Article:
By convention there is color,

By convention there is sweetness,

By convention there is bitterness,

But in reality there are atoms and space.

Democritus (400 BC)

Scroll Down for Ice Cube Coolers Information and an important change in the project design.

Common sense convinces us that the world is solid, permanent, and more or less unchanging. But science tells us that matter is not what it appears to be and that everything that exists in the universe (from the smallest amoeba to the largest galaxy of stars) is made of tiny, invisible particles.

Conductors and Insulators

Helpful Links For Learning About Time and Math

ONLINE STOPWATCH TIMER: Click here to use a stopwatch online to time anything.

Fullscreen online calculator:

Want to practice your clock reading skills? Try here: Animated Clocks:

Another fun way to practice learning to tell time: Click

MathIsFun also has many kinds of math puzzles, problems, and games for all ages.



(click here to print PDF that includes all information below; click here to print Cooler Project Checklist for all the steps needed to complete the project.)

Each third grader must design and build a container at home that will keep a container of ice from melting for as long as possible.  This project is a required assignment for all third graders in Mr. Hanck’s science classes.

On Wednesday, December 2nd (Ruelas, Park, Phillips, Palumbo classes) and on Thursday, December 3rd (Davis and Wortinger classes) the third grade science classes will begin testing their Ice Cube Coolers.

  • FIBERGLASS INSULATION: I urge all parents NOT to let their kids use fiberglass insulation in their coolers. Handeling fiberglass is not something young kids should be doing. For more information about this see the link to the Illinois Department of Public Health web site here:
  • Each student's cooler has to be big enough to hold one "baby soda bottle" (approximately 12cm. tall by 2.5 cm. in diameter). Click here to see a picture.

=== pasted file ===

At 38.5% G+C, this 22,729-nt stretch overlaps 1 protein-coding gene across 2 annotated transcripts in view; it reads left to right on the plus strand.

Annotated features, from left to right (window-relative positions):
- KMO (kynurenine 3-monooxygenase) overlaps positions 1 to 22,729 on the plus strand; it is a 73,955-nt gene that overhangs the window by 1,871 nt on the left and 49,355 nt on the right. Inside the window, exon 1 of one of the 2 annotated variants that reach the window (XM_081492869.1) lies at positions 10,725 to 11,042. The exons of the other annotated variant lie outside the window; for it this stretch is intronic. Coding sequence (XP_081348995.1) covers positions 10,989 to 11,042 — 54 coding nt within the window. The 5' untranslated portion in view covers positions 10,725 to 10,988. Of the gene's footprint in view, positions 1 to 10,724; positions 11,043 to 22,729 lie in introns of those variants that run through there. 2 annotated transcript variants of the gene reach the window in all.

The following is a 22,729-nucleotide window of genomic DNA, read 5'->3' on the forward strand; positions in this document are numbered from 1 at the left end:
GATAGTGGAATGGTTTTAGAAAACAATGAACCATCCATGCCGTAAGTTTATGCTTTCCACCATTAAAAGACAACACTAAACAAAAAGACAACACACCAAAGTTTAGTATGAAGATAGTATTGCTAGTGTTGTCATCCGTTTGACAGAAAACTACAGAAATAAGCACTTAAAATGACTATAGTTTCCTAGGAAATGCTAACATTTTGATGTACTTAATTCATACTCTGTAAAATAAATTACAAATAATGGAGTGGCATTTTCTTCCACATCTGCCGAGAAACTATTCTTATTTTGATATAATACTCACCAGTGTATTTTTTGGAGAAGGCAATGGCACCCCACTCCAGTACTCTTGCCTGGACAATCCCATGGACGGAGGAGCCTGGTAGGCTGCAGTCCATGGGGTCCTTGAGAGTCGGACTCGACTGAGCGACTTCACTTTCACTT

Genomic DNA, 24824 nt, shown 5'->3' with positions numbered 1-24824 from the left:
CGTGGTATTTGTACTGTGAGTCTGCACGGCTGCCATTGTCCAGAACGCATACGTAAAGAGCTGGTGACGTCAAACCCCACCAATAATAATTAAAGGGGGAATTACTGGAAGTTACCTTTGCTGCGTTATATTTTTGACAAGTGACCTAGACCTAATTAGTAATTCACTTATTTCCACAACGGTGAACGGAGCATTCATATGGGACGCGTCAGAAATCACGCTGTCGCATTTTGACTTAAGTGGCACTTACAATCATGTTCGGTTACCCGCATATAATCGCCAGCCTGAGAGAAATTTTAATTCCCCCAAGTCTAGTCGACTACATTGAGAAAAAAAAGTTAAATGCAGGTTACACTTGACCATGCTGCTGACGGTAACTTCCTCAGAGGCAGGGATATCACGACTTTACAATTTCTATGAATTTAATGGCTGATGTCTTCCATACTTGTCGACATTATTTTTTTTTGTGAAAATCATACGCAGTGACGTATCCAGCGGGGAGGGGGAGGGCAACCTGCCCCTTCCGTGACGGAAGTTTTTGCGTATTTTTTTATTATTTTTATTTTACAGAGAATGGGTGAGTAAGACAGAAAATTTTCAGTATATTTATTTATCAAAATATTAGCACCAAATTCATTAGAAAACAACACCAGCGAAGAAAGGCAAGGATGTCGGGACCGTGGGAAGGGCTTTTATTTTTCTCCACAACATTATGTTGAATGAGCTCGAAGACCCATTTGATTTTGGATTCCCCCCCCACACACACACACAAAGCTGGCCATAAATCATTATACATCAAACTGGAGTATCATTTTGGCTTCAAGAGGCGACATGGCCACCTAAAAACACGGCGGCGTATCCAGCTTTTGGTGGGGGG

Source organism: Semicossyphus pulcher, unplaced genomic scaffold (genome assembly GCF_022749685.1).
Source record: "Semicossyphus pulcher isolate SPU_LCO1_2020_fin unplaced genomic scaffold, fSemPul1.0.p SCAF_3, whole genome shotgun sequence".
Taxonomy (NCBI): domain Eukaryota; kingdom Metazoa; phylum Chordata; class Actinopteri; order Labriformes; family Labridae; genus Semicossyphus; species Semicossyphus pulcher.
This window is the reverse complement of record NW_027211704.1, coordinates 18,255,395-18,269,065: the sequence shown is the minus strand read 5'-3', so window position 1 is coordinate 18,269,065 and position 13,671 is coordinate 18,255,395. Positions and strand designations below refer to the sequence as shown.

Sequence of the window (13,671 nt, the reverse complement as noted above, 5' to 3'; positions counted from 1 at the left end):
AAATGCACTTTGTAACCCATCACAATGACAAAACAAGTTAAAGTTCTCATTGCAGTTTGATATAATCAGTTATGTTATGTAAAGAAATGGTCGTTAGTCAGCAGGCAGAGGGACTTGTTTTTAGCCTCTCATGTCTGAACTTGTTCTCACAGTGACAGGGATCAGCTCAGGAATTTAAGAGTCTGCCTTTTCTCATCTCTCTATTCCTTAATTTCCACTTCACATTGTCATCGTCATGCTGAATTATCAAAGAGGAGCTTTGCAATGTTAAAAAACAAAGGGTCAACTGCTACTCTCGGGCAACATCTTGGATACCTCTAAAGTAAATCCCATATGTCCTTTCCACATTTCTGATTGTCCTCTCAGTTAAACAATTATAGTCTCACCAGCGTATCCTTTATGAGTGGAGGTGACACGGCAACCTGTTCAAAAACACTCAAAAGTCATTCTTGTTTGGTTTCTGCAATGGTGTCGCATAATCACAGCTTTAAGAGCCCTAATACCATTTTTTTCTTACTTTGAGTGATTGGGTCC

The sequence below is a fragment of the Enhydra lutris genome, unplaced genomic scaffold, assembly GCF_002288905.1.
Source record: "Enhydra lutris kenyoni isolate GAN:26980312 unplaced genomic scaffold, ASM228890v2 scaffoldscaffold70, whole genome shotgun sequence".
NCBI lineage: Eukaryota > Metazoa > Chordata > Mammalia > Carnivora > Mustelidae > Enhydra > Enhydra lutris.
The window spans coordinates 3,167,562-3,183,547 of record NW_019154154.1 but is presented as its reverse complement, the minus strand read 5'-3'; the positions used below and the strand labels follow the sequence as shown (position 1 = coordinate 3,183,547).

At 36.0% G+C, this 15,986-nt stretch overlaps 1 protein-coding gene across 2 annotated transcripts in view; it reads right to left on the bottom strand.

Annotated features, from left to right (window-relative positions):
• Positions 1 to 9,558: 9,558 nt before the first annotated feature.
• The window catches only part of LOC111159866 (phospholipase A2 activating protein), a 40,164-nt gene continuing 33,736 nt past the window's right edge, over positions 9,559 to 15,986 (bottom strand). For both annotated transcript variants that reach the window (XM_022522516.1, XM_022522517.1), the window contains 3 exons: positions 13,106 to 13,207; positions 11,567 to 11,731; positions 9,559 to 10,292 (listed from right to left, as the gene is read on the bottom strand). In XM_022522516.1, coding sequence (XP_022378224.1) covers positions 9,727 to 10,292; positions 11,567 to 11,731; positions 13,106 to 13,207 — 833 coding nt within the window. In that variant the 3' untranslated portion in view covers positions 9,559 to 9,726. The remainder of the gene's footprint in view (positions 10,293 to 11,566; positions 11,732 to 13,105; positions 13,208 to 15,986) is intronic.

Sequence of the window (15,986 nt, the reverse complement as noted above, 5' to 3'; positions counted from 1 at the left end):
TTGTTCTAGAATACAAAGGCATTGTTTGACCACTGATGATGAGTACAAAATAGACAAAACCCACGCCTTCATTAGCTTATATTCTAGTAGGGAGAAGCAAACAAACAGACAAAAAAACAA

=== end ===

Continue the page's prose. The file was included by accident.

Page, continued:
• The cooler has to be designed in such a way that it is possible to check the ice to determine when the ice is completely melted. It must be possible to remove and then replace the "baby soda bottle" in the cooler. Kids will be required to remove the bottle in order to check for ice when they test their coolers.
  • Commercial (store bought) coolers cannot be used.  Students are expected to make their own coolers from everyday insulating materials and cannot put chemicals or any frozen or super cold materials in the cooler ( no dry ice, ice, frozen metal, etc.) to keep the ice from melting. The cooler is meant to be an insulated container, not a refrigerator.
  • Students should test their coolers at least two times at home and are encouraged to make improvements before bringing them to school. Any cooler tested at home should be tested indoors at room temperature.
  • Students must bring their coolers to school on or before Monday, November 30th.
  • Additional information about heat, conductors, and insulators that would be helpful to students can be found below on this page.
  • This is a science project, not a competition or a contest.
  • All students are expected to honestly and fairly report the results of their cooler experiments. A parent or responsible adult should witness any experiments completed at home and initial the time sheet and Time Tag to verify that the results were reported accurately.
  • In cases where the reported results cannot be verified, or where the results are well beyond the range of normally expected results, students may be asked to bring their containers to school to repeat the experiment in science class.


Can students work as partners?

Students may work together when they build their coolers, but every student must make his or her own cooler.

Can parents, siblings, or other adults help?

Others may help with the project, but this is a student project and most of the work should be done by the student.

What if I forget to check my cooler and when I check it the ice is completely melted?